2:56 PM EDT, August 9, 2013
"Super Graphic: A Visual Guide to the Comic Book Universe" demands a soft toilet seat and, I estimate, 17.4 hours of your time. That's a compliment. In fact, if you don't own a bathroom, build one immediately so you may luxuriate for obnoxiously long, undisturbed stretches with artist Tim Leong's self-described "love letter to the medium," an absorbing, wonderfully unnecessary pairing of inventive, beautiful designs with nerd-friendly comic-book statistics and insights.
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Leong, director of digital design at Wired magazine (and creator of Comic Foundry, an excellent, short-lived comic magazine), has a talent for both quantifying his universe in surprising ways and presenting the cold results with wry, self-deprecating warmth. Which is probably the only real option for a thoughtful guy to keep a straight face and still make a line graph of the friends and lovers in Archie Comics, spotlighting alliteration in the character's names (Jughead Jones, Fangs Fogerty). Or devise a "Chris Ware Sadness Scale," placing the Oak Park cartoonist's acclaimed graphic novels somewhere between "sad" and "soul-crushing depression."
Or — and American-studies programs should hand this one out with syllabuses — create a Venn diagram of superhero tropes that serves as both clear-eyed pop criticism and cultural history, its interlocking subjects, "Underwear on the Outside," "Cape" and "Tragically Dead Parents," converging at Superman and Batman.
Sounds insanely dorky, and yet the charm of so much literal-mindedness is how his book itself becomes a commentary on the joy and myopia of being an admirer of cartoonists and their creations. Indeed, even as I wondered how much actual research was in these graphics (answer: quite a lot), I came across a pie chart labeled "Reasons for the charts," which explained 20 percent are "to inform" and the rest are "to entertain."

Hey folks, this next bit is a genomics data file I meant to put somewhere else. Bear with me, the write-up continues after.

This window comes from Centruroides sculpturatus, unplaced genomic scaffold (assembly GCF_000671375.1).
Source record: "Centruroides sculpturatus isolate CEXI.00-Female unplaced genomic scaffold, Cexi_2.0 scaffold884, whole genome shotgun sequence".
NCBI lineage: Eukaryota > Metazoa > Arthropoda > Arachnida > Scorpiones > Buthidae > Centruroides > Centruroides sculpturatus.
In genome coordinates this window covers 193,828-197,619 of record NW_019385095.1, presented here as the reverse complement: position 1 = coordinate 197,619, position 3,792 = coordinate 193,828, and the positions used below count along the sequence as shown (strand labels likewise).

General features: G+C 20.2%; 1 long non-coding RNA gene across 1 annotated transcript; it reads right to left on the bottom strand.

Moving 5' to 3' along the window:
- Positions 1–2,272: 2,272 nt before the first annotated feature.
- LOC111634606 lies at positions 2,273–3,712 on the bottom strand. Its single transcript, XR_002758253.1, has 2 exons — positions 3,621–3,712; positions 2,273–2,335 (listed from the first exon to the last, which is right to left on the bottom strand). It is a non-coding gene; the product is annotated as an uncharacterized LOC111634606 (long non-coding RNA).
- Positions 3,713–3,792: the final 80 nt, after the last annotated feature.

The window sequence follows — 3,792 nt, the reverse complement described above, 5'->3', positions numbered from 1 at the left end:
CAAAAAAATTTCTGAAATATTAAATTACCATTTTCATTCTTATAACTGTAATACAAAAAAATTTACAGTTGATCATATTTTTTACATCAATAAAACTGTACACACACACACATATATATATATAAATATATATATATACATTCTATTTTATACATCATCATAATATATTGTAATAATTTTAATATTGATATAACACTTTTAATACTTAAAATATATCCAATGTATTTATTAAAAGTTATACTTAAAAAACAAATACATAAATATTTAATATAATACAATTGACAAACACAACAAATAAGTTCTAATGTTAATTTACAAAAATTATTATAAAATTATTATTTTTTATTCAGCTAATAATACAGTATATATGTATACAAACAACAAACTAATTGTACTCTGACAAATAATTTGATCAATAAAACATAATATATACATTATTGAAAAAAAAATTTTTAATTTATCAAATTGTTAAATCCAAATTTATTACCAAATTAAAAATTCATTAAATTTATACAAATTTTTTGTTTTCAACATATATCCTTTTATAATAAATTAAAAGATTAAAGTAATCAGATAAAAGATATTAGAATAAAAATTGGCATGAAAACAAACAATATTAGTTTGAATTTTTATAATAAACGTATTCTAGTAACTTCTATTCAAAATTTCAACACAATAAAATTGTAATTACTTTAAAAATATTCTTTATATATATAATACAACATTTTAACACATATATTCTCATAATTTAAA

That split is disingenuous: Leong's graphics are info-essays, and for every playful breakdown of the Gotham City police department utility bill (the budget mostly goes to the Bat Signal, naturally), there's an ideology matrix that attempts to pinpoint the political leanings of pop icons. (Who knew the Hulk was a libertarian?) A bar chart of how much leg Wonder Women has shown since her 1941 debut is a commentary on changing views on sexuality, just as a "Persepolis" fever chart, comparing the oppression in Marjane Satrapi's memoir of growing up in Iran with the author's rebelliousness, is a sharp editorial about tyranny and human nature.
Some of Leong's creations are so exhausting to pick apart that my brain flashed to early '90s Wired, which famously felt like a study in clever design climbing up its own posterior. But even the over-design here is charming, a recognition of how cluttered story lines get after a century of twists; Leong is honoring the single-minded genius of generations of cartoonists with single-minded genius. In a perfect world, his book would quantify the amount of time that you spend with it, but no one would want to see that number.
Christopher Borrelli is a Tribune features reporter.
"Super Graphic: A Visual Guide to the Comic Book Universe"
By Tim Leong, Chronicle, 196 pages, $18.95
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